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Wednesday 13 December 2017

Molly singing a different tune

Grainne Cunningham

Smears against our Molly Malone may have its roots in an 18th-century songbook, which has turned up in Wales.

When Dubliners dubbed the statue at the bottom of Grafton Street "the tart with the cart", it was widely understood as a reference to her unproven reputation as a lady of the night.

Now a book of songs, uncovered in the Welsh village of Hay-on-Wye, which is situated on the border with England, could provide the key to the centuries-old slandering of the heroine of Dublin's unofficial anthem.

In the older version of 'Molly Malone', the balladeer ends with "Och! I'll roar and I'll groan, My sweet Molly Malone, Till I'm bone of your bone, and asleep in your bed."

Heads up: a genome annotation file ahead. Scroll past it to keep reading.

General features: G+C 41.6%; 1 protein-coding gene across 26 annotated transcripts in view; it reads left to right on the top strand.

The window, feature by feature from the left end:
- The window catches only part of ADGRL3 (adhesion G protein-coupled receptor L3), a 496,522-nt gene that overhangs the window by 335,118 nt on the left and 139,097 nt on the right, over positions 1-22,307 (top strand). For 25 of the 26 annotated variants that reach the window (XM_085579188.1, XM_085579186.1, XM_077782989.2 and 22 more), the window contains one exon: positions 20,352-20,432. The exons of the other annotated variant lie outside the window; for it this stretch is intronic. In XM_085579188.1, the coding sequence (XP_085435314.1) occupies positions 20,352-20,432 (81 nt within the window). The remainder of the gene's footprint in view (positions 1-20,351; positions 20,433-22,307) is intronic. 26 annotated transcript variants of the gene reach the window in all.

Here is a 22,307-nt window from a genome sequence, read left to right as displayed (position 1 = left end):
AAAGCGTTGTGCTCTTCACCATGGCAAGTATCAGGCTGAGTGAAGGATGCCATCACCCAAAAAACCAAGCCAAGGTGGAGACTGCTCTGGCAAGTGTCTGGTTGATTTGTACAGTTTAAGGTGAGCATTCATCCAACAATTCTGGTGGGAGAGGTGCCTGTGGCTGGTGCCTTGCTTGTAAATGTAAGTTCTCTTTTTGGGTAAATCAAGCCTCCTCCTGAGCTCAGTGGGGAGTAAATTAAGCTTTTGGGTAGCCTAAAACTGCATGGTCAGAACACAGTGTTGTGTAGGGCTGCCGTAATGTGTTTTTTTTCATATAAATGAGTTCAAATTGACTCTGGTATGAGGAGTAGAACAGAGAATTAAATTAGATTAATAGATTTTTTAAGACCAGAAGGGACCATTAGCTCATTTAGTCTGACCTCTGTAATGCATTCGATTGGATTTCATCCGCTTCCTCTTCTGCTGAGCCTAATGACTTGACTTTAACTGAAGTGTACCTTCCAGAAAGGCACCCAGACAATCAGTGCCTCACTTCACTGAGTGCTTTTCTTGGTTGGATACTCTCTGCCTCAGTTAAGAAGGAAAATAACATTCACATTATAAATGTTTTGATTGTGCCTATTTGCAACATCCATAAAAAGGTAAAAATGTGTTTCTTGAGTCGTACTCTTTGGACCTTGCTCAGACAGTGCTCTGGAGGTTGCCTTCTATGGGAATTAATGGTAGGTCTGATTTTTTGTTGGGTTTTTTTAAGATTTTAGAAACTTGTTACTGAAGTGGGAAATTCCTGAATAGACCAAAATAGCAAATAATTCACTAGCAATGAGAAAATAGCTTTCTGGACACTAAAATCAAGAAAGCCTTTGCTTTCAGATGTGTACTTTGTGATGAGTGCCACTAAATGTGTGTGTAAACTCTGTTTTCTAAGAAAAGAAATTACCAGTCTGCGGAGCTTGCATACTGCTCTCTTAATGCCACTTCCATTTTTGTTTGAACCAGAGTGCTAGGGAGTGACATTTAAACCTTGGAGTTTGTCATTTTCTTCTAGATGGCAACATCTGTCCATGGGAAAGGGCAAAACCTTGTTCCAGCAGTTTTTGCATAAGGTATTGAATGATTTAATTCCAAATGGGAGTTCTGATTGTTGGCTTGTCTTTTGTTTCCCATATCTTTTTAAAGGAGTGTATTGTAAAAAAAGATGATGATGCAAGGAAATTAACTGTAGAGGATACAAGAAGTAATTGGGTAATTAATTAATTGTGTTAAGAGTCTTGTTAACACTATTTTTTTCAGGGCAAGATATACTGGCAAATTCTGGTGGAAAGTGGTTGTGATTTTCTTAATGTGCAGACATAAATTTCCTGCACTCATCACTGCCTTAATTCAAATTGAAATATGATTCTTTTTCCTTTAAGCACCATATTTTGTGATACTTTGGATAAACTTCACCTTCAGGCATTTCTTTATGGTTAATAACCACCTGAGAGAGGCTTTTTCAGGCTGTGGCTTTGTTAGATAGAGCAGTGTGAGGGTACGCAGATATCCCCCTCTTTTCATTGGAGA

Frank McGee, of Dublin Tourism, said the earlier song might finally explain the speculation about the fishseller's character.

"I could never figure out before this why she had a reputation as a prostitute," he said.

But despite being presented as a lovely girl, who sold cockles and mussels, Molly could never shake off the rumour and innuendo about her late-night activities.

"I don't believe a word of it," Mr McGee said, referring to the singer's longings to be in Molly's bed. He said it was clear from the wording of the song that the writer had drink taken.

"This song might explain the myth that she was a lady of the night, but I believe she was a fictional person. But at least it gets us talking about Dublin and shows once again that we are not afraid to laugh at ourselves," he said.

The book in which the song was uncovered was recently bought by Anne Brichto, of Addyman Books in Hay-on-Wye and dates from 1790, while the 'cockles and mussels' version we all know so well was first published in the USA in 1883.

Irish Independent

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